Eventually, longer shifts can increase fatigue and interfere with normal sleep patterns. In fact, nurses working 12 hours need to stay awake for up to 17 hours or more. This problem can disturb the body-clock leading to sleep deprivation. As a result, nurses are likely to have poor sleep quality and shorter sleep duration. Lack of sleep adversely affects nurses’ health, especially mental health linking to decrease in memory, information processing, and decision making. In Townsend and Anderson’s (2013) article, “Are extended work hours worth the risk? “, the authors demonstrated that “Loss of even one night’s sleep can lead to short-term memory deficits and impaired cognitive functioning”. Moreover, nurses who work longer hours might suffer physically from it. For example, there is an increased risk of developing musculoskeletal disorders, diabetes, and other serious health issues. Along with sleepiness, disturbances to sleep also promote mood disturbances and gastrointestinal complaints (Sack, 2010). Shift workers commonly complain of gastrointestinal symptoms including abdominal pain, gas, diarrhea, constipation, nausea, vomiting, change in appetite, indigestion, and heartburn.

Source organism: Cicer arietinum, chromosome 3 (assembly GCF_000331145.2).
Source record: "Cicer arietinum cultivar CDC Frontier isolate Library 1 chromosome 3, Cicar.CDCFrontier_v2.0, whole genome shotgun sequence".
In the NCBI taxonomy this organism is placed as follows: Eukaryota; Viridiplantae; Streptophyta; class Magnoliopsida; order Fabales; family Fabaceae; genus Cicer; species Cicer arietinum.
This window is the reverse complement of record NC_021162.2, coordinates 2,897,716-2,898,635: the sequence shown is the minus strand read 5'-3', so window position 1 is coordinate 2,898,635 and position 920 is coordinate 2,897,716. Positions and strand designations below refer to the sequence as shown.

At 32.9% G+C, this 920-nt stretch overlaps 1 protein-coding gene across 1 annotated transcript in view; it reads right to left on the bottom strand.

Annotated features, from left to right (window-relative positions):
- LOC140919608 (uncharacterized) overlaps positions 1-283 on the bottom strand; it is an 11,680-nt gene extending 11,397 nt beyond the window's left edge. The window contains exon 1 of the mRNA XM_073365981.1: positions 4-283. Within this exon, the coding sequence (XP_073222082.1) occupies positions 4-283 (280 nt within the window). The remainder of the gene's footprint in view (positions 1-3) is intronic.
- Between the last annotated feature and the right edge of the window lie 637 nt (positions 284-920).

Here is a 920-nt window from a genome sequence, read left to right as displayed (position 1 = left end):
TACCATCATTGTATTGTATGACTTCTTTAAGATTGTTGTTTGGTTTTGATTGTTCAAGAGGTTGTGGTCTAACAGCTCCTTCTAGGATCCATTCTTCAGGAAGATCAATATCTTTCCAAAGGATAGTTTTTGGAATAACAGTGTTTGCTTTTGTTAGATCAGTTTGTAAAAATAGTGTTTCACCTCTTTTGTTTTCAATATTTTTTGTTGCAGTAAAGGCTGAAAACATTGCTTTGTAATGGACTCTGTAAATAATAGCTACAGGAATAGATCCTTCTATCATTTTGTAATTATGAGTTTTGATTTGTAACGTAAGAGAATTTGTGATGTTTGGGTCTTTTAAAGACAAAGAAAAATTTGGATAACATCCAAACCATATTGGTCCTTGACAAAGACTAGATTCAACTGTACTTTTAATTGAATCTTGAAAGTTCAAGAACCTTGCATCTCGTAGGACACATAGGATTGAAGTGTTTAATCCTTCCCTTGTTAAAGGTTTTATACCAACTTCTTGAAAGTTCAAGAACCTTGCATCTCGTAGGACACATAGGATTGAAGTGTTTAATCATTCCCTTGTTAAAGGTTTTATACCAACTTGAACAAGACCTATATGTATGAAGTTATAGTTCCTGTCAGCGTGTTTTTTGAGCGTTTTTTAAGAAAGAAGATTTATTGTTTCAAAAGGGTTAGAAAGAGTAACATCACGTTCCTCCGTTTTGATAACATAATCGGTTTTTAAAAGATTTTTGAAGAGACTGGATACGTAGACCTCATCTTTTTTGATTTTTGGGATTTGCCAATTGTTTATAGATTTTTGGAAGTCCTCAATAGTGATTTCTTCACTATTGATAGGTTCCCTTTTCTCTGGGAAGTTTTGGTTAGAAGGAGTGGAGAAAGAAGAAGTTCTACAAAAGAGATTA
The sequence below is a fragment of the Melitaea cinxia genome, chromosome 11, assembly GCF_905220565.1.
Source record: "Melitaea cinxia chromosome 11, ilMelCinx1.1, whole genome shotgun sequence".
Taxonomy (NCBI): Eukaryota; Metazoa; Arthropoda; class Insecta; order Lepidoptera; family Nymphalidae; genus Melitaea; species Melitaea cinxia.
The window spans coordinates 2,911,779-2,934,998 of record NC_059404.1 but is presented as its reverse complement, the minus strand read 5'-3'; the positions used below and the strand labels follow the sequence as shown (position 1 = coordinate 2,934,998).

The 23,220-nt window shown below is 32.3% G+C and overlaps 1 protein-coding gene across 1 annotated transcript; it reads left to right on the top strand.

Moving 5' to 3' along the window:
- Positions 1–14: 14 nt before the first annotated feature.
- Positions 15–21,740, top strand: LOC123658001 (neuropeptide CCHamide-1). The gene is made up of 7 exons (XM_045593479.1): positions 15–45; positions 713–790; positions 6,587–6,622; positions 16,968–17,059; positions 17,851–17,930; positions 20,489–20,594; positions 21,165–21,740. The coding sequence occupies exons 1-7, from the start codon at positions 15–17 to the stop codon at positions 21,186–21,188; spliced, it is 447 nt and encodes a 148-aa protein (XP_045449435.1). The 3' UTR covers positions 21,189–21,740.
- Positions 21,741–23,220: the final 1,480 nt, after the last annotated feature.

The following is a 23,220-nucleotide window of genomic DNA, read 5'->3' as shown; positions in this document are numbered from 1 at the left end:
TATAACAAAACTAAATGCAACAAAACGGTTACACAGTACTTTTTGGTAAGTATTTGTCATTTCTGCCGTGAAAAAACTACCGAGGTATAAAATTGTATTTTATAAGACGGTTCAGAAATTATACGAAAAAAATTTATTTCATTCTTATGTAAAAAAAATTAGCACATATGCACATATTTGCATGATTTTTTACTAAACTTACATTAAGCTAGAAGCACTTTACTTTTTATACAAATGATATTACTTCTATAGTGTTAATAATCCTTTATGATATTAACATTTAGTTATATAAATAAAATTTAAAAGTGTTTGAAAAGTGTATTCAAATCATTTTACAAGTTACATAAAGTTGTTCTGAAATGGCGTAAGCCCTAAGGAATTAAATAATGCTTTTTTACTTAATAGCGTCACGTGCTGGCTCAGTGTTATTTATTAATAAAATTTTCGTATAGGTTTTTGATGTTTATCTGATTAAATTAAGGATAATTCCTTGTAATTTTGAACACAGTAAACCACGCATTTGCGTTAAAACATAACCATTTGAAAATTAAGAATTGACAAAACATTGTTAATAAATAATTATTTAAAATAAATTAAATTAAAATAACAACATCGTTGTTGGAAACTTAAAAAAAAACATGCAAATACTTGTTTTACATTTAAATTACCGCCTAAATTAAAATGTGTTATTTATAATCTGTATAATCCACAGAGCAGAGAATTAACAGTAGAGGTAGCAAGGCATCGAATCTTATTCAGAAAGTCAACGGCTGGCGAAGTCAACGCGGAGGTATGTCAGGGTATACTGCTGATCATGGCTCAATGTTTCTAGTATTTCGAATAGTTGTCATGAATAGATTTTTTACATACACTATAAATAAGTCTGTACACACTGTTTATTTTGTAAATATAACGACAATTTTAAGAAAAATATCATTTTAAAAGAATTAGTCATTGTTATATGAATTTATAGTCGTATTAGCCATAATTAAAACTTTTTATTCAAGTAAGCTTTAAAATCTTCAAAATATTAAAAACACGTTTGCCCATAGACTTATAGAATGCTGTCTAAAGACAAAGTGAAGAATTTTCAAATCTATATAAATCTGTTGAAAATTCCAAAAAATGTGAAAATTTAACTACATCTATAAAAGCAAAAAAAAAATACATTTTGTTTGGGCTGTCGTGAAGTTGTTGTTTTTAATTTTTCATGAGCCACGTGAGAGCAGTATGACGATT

In addition, long shifts also impact on the quality of the care they provide to patients. Because the high intensity of the job and long shifts lead to fatigue, nurses are more likely to make mistakes leading to harm patient care. Actually, when nurses work long hours, they are not functioning at their best. As a result, patients are at a higher risk for injury or compromised care. Besides that, lack of awareness from inadequate sleep reduces a nurse’s ability to respond to patient’s needs and may lead to failure in maintaining patient safety and satisfaction. According to a study by Australian researchers, there is a 3.4% chance of an error occurring when nurses obtain six hours or less of sleep during a 24-hour period. Importantly, researchers found that sleep-deprived participants did not recognize how poorly they were performing: they tended to think they were doing better than they were.